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May 2001

News about Science, Technology and Engineering at Iowa State University

Monitoring spacecraft water quality
A team of scientists from Iowa State University's Microanalytical Instrumentation Center (MIC) recently flew on NASA's KC-135 reduced-gravity airplane to test new instrumentation for monitoring the quality of spacecraft drinking water. The instrument essentially is a small analysis system that can detect levels of iodine or silver -- two chemicals used to treat water in spacecraft. "The test flight showed that what we did on the ground works in space," said Marc Porter, MIC director and an Iowa State chemistry professor. The researchers are now working to automate the system.

The goal of the three-year project, funded by NASA for more than $300,000 a year, is to develop lightweight, miniaturized systems that solve a number of the problems associated with monitoring and controlling water quality on manned spacecraft. This research is important as spacecraft designers look to recycle a higher percentage of water to meet the demands of longer flights. Indeed, they are working toward the day when all waste streams will be recycled into potable water. Moreover, such rugged, reliable, miniaturized instrumentation has Earth-bound applications in environmental monitoring and other areas. For more information, contact Porter, (515) 294-6433, or Robert Mills, IPRT Public Affairs, (515) 294-1113,.

Disciplined light from disordered systems
A computer model developed by theoretical physicists at the U.S. Department of Energy's Ames Laboratory is lending credibility to observations of unexpected laser activity in materials that trap and scatter light. Their findings have helped open a new area in the study of multiple light scattering and could advance the development of a novel class of lasers for medical, industrial and military applications.

Basing their computer model on a complex numerical technique known as finite difference time domain, Costas Soukoulis, a senior physicist at Ames Lab, and Xunya Jiang, an Iowa State graduate student, have cleared up many of the mysteries surrounding random lasers. Unlike regular lasers, random lasers rely on a light-amplifying (or gain) medium with a disordered atomic structure that scatters light to produce the characteristic narrow and focused beams of laser light. Such a medium might be a finely ground crystal powder or one in which random scatterers, like titanium oxide, have been distributed.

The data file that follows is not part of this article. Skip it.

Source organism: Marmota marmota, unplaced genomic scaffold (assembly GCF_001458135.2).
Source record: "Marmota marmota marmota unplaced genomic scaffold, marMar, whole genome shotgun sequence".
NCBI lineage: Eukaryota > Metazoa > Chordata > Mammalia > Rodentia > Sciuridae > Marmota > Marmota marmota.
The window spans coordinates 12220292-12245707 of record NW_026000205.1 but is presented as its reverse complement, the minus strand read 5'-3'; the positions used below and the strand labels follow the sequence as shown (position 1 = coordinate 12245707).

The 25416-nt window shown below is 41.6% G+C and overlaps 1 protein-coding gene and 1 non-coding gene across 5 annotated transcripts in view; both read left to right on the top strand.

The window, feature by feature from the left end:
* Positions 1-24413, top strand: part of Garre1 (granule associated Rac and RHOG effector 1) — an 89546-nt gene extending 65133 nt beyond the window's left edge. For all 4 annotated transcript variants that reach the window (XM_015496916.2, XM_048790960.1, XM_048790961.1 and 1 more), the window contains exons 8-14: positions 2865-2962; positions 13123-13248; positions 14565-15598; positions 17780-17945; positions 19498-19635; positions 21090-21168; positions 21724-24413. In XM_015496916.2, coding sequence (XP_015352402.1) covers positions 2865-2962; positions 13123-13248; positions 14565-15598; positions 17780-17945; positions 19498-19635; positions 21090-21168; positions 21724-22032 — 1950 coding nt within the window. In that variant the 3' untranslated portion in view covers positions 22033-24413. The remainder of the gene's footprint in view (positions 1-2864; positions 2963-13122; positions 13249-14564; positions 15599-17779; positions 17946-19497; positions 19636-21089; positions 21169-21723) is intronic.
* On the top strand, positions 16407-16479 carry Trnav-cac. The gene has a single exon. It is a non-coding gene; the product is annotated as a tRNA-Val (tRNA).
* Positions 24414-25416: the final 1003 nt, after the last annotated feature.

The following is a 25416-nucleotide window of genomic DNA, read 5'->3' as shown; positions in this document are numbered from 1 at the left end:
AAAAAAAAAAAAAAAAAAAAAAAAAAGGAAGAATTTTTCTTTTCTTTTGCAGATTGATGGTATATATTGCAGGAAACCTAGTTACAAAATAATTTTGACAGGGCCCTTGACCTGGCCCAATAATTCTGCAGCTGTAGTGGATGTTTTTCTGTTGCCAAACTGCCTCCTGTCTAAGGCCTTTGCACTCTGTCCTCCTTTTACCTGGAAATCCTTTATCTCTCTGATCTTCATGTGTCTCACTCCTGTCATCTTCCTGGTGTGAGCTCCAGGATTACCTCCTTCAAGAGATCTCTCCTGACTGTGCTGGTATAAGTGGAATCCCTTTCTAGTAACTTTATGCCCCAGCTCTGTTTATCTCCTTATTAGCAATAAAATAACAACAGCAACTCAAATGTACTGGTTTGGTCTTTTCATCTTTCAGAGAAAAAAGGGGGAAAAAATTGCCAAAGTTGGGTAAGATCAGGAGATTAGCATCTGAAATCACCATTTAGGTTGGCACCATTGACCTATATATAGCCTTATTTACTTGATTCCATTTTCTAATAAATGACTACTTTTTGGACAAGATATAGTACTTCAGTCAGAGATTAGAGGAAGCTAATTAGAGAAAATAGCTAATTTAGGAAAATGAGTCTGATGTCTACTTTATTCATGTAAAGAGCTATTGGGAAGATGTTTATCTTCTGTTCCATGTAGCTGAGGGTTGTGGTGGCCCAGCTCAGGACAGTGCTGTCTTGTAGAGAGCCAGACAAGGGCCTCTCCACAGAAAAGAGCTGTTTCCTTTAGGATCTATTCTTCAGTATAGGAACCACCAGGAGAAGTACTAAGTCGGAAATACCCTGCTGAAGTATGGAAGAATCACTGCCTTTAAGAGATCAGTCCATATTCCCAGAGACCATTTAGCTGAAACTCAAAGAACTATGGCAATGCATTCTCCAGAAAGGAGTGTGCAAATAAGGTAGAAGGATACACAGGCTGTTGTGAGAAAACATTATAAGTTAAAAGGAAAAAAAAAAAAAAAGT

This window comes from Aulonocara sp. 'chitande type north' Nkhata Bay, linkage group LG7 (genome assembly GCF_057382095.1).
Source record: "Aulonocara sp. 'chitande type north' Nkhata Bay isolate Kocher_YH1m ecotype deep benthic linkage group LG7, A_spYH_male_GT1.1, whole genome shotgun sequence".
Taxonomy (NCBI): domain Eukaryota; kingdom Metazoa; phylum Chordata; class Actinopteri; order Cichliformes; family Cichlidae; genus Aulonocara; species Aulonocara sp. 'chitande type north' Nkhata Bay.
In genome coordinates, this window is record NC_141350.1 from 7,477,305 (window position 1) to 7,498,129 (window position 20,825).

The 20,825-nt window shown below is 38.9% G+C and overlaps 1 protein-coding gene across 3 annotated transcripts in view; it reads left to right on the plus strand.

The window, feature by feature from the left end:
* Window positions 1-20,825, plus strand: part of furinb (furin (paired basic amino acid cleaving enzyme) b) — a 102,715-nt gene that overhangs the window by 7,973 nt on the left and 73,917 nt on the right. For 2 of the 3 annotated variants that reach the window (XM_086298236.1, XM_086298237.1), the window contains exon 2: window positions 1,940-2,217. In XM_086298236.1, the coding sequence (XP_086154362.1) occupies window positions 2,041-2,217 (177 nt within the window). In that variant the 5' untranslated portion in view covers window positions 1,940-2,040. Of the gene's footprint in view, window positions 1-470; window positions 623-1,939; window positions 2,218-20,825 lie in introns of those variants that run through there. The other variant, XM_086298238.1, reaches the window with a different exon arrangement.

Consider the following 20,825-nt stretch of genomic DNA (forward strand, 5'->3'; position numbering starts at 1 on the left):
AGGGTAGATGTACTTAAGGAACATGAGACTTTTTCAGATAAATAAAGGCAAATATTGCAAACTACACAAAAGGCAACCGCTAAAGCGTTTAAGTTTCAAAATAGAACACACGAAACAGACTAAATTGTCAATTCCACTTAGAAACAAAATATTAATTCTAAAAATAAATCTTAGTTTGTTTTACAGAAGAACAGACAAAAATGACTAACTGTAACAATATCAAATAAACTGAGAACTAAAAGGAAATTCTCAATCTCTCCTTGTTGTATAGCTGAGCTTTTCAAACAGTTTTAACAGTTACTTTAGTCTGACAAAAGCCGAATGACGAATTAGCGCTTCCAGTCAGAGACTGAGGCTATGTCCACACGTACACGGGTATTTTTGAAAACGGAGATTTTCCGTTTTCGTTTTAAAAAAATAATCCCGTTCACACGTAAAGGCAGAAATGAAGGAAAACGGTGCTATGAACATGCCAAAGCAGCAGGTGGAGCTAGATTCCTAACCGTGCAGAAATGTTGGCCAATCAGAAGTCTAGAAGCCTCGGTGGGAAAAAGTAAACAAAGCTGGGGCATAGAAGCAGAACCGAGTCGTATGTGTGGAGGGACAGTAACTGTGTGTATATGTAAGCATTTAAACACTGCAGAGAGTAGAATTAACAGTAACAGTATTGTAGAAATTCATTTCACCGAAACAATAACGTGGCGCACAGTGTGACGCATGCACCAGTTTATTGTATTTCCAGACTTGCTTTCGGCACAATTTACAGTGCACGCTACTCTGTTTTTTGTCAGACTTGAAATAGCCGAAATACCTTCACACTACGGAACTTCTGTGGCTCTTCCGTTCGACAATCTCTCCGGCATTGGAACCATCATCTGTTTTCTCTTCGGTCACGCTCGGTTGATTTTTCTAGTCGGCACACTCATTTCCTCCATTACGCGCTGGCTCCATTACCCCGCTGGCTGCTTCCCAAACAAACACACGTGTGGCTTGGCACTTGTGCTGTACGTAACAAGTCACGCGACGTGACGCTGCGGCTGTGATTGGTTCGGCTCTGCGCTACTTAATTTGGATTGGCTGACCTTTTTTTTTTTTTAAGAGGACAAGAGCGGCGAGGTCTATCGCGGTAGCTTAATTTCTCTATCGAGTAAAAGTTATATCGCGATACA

Soukoulis' and Jiang's model makes it possible to track the evolution of the electric field in a given random system. This allows them to determine the amount of energy required to "pump" the electrons in the system to the intensity where laser activity will take place. In addition, by using the model, the researchers are able to predict the exact regions in the system where lasing will occur; which region will lase best; and the wavelength of the emission light, which determines the color of the laser light.

The information Soukoulis' and Jiang's computer model provides is critical when considering potential uses for random lasers. Such lasers hold promising properties for brightening the pixels in flat-panel displays; they could provide a sophisticated, non-invasive tool for diagnosing problems within the human body; and they may one day light the way to more efficient and economical search-and-rescue missions to identify downed ships and airplanes, and even individual passengers. For more information, contact Soukoulis, (515) 294-2816, or Saren Johnston, Ames Lab Public Affairs, (515) 294-3474.

Cyber-security scholarships
A $2.6 million grant from the National Science Foundation will help Iowa State expand its degree program in information assurance (computer security) by as many as 40 students. Information assurance professionals work to make computers impervious to cyber attacks that can harm a computer and its data files.

Six institutions will receive the grants as part of an interagency, public/private effort to meet the growing national needs for computer security and information assurance professionals. Students selected for the program will receive internship opportunities with federal agencies and, upon graduation, work for the federal government for one year for each year of scholarship education received. Iowa State will use the money to expand its program in information assurance with 40 fellowships to graduate and undergraduate students, said Jim Davis, an associate professor of electrical and computer engineering and one of the organizers of the ISU program.

"There is a dire need for these types of professionals and we see demand growing in future years," Davis said. "The money will help us expand our offerings to a larger group of students and get them started in their careers in information assurance."

Other institutions getting funds are: Carnegie-Mellon University, Pittsburgh; Purdue University, West Lafayette, Ind.; University of Idaho, Moscow; University of Tulsa; and the Naval Postgraduate School, Monterrey, Calif. For more information, contact Davis, (515) 294-0659; Doug Jacobson, associate professor of electrical and computer engineering, (515) 294-8307; or Skip Derra, ISU News Service, (515) 294-4917.


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